The funeral will take place at Barnwood on Friday, the service being held in the church at 3 o’clock.”

This was followed by a report on his funeral:

“The Citizen

Saturday, June 16, 1917.

The Late Mr. A. W. Vears.

FUNERAL AT BARNWOOD.

      The funeral of the late Mr. A. W. Vears, Minoru, Deans Way, Gloucester, took place at Barnwood Churchyard on Thursday afternoon, the Rev. F. H. Fowler (vicar), and the Rev. S. R. Robertson (vicar of St. Catherine’s) being the officiating clergymen. The family mourners were the two sons of the deceased – Mr. Gordon Vears and Sec. Lieut. Noel Vears – the eldest son, Sec.-Lieut L. Vears being on active service. Among those attending were Messrs. H. F. Blizzard, S. Halsey, H. W. Grimes, H. Godwin Chance, Nigel D. Haines, S. Millard, G. R. Bonnor, J. Hanman, G. J. Dewey, Hubert Lane; S. W. Bingle, H. J. Berry, F. W. Lovesy, A. C. Williams, Sidney S. Starr, secretary, and W. Dancey agent, representing the Gloucester Football and Athletic Ground Co., Ltd., of which concern deceased was Chairman of Directors; F. Tandy, Gloucester Cricket, Tennis and Bowling Club; A. Hudson, hon. sec., and W. Bailey, Gloucester Athletic Club; H. C. Williams, Gloucester Rowing Club and Football Club; E. J. Baldwin and G . Leaver, Gloucester Football Club; H. W. Bennett, Cheltenham Cricket and Football Clubs; H. Benfield, Sir T. Rich’s School; and A. V. Bright, Cheltenham. The Mayor of Gloucester (Sir James Bruton) much regretted being unavoidably prevented from attending, and apologies were also sent by Messrs. Arthur F. Fielding, F. H. Bretherton, H. A. Dancey, directors, and J. E. Dutton, auditor, of the  Gloucester Football and Athletic Ground Company, Limited.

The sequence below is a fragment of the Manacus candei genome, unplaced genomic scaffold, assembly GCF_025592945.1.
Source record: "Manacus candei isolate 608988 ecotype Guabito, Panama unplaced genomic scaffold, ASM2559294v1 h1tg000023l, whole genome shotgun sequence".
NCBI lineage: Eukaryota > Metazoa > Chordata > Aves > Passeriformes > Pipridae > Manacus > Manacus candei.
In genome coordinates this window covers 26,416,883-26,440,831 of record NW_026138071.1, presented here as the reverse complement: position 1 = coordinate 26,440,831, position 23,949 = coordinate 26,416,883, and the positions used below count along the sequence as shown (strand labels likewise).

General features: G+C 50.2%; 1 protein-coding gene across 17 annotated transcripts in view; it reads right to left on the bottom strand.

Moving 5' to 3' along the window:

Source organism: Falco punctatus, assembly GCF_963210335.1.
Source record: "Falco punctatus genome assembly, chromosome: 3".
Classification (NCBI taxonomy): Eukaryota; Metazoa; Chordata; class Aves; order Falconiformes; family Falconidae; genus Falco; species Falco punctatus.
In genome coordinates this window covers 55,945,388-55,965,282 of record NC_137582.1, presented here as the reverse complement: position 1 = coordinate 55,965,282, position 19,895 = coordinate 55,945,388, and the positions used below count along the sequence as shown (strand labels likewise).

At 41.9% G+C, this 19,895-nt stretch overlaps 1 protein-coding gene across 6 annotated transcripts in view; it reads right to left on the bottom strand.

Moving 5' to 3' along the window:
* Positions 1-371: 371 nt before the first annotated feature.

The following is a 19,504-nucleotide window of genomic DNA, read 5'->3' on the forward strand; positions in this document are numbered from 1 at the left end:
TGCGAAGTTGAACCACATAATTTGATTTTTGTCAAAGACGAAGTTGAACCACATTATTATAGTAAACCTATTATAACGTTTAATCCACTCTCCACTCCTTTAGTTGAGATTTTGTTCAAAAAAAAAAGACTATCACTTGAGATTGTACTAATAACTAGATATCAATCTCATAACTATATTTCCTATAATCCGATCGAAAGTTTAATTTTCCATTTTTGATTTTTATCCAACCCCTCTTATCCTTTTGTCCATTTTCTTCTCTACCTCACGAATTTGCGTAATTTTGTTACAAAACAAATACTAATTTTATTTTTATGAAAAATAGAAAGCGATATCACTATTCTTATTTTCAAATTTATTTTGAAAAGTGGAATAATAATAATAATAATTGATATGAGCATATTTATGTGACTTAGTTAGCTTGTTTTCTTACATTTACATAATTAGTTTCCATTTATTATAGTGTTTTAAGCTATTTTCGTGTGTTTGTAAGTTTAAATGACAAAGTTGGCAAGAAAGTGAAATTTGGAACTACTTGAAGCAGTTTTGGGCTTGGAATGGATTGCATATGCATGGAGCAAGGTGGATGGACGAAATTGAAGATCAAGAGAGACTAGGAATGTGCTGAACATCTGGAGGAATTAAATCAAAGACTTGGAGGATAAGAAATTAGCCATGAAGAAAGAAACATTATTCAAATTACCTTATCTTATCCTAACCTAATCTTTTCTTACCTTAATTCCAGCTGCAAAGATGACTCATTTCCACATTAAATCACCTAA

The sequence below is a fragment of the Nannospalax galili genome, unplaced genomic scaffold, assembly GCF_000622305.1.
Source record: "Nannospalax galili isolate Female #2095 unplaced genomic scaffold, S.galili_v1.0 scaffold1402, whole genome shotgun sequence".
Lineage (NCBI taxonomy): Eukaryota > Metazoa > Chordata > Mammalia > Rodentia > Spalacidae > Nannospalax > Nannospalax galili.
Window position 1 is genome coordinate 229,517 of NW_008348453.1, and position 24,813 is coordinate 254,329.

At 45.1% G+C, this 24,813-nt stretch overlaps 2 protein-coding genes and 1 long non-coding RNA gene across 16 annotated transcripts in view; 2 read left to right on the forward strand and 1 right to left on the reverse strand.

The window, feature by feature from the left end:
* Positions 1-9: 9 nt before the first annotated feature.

Wreaths were sent by the following: Wife, Noel and Girlie; Gordon, Grace, and Michael; Mr. and Mrs. H. W. Grimes; Mr. and Mrs. H. Knowles; Mr. and Mrs. John Fielding; Mr. & Mrs. R. F. Smart; Directors and Officials of the Gloucester Football and Athletic Ground Company; Committee of the Gloucester Football Club; Committee and members of the Gloucester Athletic Club; and Members of the Gloucester Cricket, Bowling, and Tennis Club.

      The funeral arrangements were carried out by Mr. J. F. Brassington, Henry-road, Gloucester.”

[I am grateful to John Cowen for supplying the family history information and for transcribing the Citizen articles on Vears’ death and funeral.]